With the default of 25 attempts, the last retry will be 20 days later, with the last interval being almost 100 hours.

The default `Worker.max_run_time` is 4.hours. If your job takes longer than that, another computer could pick it up. It's up to you to
make sure your job doesn't exceed this time. You should set this to the longest time you think the job could take.

By default, it will delete failed jobs (and it always deletes successful jobs). If you want to keep failed jobs, set
`Delayed::Worker.destroy_failed_jobs = false`. The failed jobs will be marked with non-null failed_at.

By default all jobs are scheduled with `priority = 0`, which is top priority. You can change this by setting `Delayed::Worker.default_priority` to something else. Lower numbers have higher priority.

The default behavior is to read 5 jobs from the queue when finding an available job. You can configure this by setting `Delayed::Worker.read_ahead`.

By default all jobs will be queued without a named queue. A default named queue can be specified by using `Delayed::Worker.default_queue_name`.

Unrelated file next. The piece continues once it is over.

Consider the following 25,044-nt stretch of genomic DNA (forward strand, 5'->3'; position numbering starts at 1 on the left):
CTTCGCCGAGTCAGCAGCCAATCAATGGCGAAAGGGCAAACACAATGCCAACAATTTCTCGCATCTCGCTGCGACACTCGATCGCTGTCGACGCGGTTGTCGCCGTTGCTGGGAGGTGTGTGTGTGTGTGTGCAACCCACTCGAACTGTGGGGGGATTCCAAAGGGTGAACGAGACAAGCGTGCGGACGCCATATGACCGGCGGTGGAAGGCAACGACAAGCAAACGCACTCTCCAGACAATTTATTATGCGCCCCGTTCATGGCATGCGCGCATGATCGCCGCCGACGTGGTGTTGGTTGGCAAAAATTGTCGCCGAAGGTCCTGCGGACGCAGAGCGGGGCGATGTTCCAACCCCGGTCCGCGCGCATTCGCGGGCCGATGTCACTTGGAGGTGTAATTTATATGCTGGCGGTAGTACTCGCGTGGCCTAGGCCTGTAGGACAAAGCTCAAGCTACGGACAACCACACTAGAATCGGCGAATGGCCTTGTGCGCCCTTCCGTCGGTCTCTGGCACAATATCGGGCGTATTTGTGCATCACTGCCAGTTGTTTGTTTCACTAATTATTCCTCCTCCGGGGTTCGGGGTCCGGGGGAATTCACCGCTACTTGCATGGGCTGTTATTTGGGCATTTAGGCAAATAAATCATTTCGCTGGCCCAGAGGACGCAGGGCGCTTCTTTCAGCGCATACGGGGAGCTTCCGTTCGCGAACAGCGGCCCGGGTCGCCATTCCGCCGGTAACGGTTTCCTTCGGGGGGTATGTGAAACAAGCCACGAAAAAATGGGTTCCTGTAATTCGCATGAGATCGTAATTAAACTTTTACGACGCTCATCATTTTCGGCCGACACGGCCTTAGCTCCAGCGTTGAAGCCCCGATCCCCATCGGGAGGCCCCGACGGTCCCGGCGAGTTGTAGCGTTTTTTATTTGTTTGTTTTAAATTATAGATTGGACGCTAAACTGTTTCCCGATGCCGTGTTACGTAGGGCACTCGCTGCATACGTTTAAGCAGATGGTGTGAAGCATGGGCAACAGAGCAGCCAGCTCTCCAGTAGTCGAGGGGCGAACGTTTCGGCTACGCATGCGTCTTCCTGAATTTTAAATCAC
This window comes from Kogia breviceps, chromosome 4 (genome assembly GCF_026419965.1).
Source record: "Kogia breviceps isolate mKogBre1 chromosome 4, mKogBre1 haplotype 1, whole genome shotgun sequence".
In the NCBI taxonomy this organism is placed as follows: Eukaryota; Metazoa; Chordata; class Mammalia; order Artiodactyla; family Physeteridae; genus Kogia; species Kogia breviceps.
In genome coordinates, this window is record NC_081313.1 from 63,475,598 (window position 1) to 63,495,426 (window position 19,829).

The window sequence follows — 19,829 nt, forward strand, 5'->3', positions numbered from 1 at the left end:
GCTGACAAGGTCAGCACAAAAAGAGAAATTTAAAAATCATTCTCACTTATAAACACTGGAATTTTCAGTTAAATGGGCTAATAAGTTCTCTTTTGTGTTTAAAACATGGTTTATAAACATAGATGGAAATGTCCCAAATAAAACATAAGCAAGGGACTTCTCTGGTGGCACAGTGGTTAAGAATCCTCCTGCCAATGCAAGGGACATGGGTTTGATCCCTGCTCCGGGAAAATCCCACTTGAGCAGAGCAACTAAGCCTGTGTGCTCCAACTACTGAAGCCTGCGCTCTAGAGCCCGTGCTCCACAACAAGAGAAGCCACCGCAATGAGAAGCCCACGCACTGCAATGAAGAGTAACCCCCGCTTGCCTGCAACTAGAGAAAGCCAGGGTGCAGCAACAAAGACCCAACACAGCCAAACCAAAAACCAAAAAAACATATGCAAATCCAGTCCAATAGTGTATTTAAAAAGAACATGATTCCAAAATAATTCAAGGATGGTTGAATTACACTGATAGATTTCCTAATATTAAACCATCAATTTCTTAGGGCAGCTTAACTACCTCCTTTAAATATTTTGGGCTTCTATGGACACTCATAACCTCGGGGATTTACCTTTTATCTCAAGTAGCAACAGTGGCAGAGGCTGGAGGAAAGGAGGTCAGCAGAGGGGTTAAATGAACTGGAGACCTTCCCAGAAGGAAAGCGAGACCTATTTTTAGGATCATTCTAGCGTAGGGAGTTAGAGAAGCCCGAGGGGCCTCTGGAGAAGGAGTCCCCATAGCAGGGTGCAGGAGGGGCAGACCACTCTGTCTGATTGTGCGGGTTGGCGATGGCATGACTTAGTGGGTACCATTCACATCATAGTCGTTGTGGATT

If no jobs are found, the worker sleeps for the amount of time specified by the sleep delay option. Set `Delayed::Worker.sleep_delay = 60` for a 60 second sleep time.

It is possible to disable delayed jobs for testing purposes. Set `Delayed::Worker.delay_jobs = false` to execute all jobs realtime.

Or `Delayed::Worker.delay_jobs` can be a Proc that decides whether to execute jobs inline on a per-job basis:

```ruby
Delayed::Worker.delay_jobs = ->(job) {
  job.queue != 'inline'
}
```

You may need to raise exceptions on SIGTERM signals, `Delayed::Worker.raise_signal_exceptions = :term` will cause the worker to raise a `SignalException` causing the running job to abort and be unlocked, which makes the job available to other workers. The default for this option is false.

Here is an example of changing job parameters in Rails:

```ruby
# config/initializers/delayed_job_config.rb
Delayed::Worker.destroy_failed_jobs = false
Delayed::Worker.sleep_delay = 60
Delayed::Worker.max_attempts = 3
Delayed::Worker.max_run_time = 5.minutes
Delayed::Worker.read_ahead = 10
Delayed::Worker.default_queue_name = 'default'
Delayed::Worker.delay_jobs = !Rails.env.test?
Delayed::Worker.raise_signal_exceptions = :term
Delayed::Worker.logger = Logger.new(File.join(Rails.root, 'log', 'delayed_job.log'))
```

Cleaning up
===========
You can invoke `rake jobs:clear` to delete all jobs in the queue.

Having problems?
================
Good places to get help are:
* [Google Groups](http://groups.google.com/group/delayed_job) where you can join our mailing list.
* [StackOverflow](http://stackoverflow.com/questions/tagged/delayed-job)